Over 250 people attended a national council of the Socialist Workers Party (SWP) held on Saturday to discuss the crisis engulfing Respect and the way forward for the left in Britain.
Martin Smith, the SWP’s national secretary, opened the discussion by outlining the underlying political factors behind the dispute in Respect.
It is an argument over future direction, he said—whether Respect should stay true to its original vision as a radical left wing party with appeal across the working class, or whether it should restrict itself to patronage politics aimed at electing a few big names.
He added that there is a clear attempt from George Galloway’s followers to drive the SWP out of Respect and prevent this year’s annual conference from taking place in two weeks’ time. He noted that Galloway’s followers have recently locked Respect’s staff out of the national office and changed the locks on the building.
Martin ended by noting the success of the recent Stop the War demonstration outside parliament, the ferment within unions such as the CWU, and the widespread popular dismay at Gordon Brown. The thirst for a left alternative to Labour has not gone away, he said.
John Molyneux from Portsmouth, speaking in the discussion that followed, said events had proved wrong those who believed that Galloway’s initial letter to the Respect national committee was merely about organisational issues rather than being the first shot in a wider war on the left in Respect.
“There’s clearly a fundamental attack going on,” said John. “I feel like I’ve been watching a coup take place in Respect. Nothing we have done has forced Linda Smith [Respect’s chair] to send out emails unilaterally abolishing our conference.”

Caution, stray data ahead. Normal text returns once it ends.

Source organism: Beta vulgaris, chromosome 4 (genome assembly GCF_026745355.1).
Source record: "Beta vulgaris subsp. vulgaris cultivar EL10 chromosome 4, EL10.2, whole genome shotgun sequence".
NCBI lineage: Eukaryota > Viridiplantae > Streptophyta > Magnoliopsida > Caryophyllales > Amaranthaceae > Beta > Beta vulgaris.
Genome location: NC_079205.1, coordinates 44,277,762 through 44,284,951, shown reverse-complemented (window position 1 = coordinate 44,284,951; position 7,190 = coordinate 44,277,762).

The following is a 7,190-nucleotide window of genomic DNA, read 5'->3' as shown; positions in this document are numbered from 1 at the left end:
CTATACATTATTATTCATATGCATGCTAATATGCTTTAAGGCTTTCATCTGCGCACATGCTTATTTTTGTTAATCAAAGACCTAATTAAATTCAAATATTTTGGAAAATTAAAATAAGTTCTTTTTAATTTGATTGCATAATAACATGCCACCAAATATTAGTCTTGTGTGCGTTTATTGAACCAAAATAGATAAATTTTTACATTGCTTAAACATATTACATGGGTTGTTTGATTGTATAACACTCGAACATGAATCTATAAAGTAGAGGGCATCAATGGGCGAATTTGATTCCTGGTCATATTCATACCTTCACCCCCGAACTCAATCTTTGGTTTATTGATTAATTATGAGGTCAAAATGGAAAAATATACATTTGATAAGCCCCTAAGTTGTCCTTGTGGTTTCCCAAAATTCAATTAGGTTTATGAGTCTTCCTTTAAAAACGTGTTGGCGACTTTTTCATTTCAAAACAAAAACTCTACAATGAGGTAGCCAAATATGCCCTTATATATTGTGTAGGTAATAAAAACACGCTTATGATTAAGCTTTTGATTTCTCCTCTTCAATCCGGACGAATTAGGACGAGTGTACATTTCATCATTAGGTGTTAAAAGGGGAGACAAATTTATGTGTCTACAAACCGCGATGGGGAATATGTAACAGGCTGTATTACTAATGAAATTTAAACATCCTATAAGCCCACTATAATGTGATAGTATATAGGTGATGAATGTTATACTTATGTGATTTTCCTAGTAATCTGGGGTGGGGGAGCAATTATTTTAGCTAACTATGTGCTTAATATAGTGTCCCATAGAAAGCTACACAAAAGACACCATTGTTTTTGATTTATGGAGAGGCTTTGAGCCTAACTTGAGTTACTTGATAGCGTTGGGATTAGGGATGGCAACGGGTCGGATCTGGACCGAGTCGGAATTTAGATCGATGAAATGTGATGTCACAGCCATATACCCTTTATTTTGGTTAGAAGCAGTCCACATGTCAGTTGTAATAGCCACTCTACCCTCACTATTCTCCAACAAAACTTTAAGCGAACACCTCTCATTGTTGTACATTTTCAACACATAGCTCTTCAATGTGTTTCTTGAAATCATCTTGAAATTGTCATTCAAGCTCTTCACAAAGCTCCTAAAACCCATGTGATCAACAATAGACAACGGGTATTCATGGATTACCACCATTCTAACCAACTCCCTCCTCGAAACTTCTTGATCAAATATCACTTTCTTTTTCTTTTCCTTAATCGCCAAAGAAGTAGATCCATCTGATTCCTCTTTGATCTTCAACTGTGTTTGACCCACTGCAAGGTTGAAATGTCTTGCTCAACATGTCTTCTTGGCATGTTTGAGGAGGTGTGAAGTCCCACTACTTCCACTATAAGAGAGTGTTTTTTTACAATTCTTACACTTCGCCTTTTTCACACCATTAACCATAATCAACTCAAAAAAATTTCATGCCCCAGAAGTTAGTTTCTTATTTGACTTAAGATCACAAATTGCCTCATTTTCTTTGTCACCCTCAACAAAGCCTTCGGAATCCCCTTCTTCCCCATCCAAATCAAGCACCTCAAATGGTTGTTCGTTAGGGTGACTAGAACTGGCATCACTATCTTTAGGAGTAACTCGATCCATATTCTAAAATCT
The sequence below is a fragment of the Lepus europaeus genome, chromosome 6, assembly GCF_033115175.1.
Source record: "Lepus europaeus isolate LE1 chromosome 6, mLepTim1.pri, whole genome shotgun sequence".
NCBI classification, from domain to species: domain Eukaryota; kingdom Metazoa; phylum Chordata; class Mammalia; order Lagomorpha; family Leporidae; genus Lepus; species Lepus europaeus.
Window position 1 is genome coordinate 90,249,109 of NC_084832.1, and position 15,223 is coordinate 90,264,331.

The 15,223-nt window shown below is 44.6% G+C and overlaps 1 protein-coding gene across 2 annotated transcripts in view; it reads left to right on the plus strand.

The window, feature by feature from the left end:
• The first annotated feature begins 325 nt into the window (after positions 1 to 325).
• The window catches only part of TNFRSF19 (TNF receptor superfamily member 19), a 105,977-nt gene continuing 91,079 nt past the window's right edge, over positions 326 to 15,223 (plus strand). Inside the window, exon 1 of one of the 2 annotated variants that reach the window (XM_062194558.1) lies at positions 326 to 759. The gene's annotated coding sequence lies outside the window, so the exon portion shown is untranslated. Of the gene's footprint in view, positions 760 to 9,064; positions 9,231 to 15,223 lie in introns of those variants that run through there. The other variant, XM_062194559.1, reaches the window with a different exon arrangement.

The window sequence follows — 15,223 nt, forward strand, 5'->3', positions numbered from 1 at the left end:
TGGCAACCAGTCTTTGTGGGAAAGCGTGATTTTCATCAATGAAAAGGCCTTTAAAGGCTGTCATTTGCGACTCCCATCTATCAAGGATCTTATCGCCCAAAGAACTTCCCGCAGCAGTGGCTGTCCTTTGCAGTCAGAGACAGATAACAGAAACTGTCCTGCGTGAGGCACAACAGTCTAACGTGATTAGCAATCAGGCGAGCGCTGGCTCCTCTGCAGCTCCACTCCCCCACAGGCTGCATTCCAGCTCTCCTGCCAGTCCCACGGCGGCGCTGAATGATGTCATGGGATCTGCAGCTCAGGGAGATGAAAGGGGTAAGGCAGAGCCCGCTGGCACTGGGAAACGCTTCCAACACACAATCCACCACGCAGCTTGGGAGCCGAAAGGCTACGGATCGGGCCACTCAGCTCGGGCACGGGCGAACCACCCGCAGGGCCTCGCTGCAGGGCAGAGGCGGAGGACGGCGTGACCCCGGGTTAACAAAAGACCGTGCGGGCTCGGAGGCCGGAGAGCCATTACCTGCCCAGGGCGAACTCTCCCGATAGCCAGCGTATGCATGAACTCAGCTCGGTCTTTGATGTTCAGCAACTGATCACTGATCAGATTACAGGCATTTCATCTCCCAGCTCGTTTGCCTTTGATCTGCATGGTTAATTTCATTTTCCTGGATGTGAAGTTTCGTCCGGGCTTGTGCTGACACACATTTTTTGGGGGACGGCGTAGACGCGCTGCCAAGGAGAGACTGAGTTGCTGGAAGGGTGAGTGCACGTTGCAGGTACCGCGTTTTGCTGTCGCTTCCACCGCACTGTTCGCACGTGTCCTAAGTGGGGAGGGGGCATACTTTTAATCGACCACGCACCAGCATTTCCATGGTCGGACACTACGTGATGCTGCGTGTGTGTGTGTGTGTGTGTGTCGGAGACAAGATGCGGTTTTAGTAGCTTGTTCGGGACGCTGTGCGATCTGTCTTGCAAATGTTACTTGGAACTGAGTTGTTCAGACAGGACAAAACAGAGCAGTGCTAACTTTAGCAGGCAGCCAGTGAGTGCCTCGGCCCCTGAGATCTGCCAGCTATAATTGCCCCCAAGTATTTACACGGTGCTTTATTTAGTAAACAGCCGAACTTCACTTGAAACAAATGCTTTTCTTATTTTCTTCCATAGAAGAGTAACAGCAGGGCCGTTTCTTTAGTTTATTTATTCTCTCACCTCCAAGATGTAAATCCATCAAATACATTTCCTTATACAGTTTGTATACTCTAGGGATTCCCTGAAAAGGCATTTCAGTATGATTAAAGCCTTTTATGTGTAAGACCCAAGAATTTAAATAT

He added that the division in Respect was a political one that was fundamentally about class, pitting those who viewed Respect as a working class project against those who looked for support to “community leaders”—a euphemism for businessmen.
Margot from south London noted how Respect and Stop the War activists from the Muslim community in Wandsworth and Merton had rallied to the defence of the SWP against the witch hunt launched by Galloway’s followers.
It was untrue that Muslims would all automatically support Galloway, she added, noting that many had turned to Respect precisely because it represented a break with the narrow community-focused politics served up by mainstream parties.
James Eaden from Chesterfield argued that a radical working class based approach to Respect had led to activists winning a council seat in Bolsover and initiating a number of local campaigns against post office closures and city academies off the back of this victory.
John Rose from north London pointed to the larger political picture. “Hundreds of thousands of people are realising how appalling Brown really is with a mounting sense of horror,” he said, citing the Saudi royal family visit and the decision to back the police over the shooting of Jean Charles de Menezes.
The meeting ended with branch delegates and national council members voting overwhelmingly to back a statement from the party’s leadership setting out the record on the SWP’s role in Respect. The statement was passed by 157 votes to two, with three abstentions.
The statement endorsed by Saturday’s national council meeting can be read here: » The record: the Socialist Workers Party and Respect